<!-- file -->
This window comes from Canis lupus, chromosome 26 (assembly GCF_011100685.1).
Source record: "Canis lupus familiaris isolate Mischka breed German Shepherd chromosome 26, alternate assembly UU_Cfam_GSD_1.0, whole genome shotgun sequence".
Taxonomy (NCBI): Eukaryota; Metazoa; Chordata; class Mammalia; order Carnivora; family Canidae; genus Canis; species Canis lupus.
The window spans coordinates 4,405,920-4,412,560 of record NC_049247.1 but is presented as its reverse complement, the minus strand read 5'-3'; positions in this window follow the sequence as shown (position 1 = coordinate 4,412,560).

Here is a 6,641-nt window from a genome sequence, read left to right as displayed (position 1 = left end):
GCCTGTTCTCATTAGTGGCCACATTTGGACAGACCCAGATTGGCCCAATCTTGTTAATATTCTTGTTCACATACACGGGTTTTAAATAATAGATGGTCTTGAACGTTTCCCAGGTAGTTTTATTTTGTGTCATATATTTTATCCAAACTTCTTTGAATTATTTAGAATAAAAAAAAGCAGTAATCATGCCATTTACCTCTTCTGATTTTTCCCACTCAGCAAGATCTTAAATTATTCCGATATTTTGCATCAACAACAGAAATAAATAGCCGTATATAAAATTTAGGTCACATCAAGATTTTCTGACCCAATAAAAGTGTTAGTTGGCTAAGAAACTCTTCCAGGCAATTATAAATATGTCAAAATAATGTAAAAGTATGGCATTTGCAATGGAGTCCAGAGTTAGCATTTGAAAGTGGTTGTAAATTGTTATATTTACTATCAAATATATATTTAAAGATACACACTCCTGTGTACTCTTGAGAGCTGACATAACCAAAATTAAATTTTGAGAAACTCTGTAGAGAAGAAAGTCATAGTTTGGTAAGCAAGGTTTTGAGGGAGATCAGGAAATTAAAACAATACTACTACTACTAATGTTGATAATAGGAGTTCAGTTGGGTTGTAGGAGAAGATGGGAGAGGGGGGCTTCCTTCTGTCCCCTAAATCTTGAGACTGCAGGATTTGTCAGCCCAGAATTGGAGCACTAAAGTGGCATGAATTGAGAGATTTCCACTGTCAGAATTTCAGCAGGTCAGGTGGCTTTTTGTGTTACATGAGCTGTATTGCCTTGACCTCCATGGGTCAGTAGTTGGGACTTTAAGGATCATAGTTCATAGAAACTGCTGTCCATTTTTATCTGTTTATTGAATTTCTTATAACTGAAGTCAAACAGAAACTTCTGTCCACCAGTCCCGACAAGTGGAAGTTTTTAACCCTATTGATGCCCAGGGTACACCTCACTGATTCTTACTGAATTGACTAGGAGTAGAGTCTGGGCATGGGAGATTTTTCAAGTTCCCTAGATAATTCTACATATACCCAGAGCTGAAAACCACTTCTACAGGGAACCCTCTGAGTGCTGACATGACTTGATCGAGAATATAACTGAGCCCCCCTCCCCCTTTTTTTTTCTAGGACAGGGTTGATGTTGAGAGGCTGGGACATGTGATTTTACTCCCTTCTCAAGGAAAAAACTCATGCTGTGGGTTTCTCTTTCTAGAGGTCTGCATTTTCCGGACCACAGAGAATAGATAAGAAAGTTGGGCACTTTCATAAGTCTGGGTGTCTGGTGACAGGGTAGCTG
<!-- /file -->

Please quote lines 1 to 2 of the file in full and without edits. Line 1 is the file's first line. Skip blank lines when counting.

This window comes from Canis lupus, chromosome 26 (assembly GCF_011100685.1).
Source record: "Canis lupus familiaris isolate Mischka breed German Shepherd chromosome 26, alternate assembly UU_Cfam_GSD_1.0, whole genome shotgun sequence".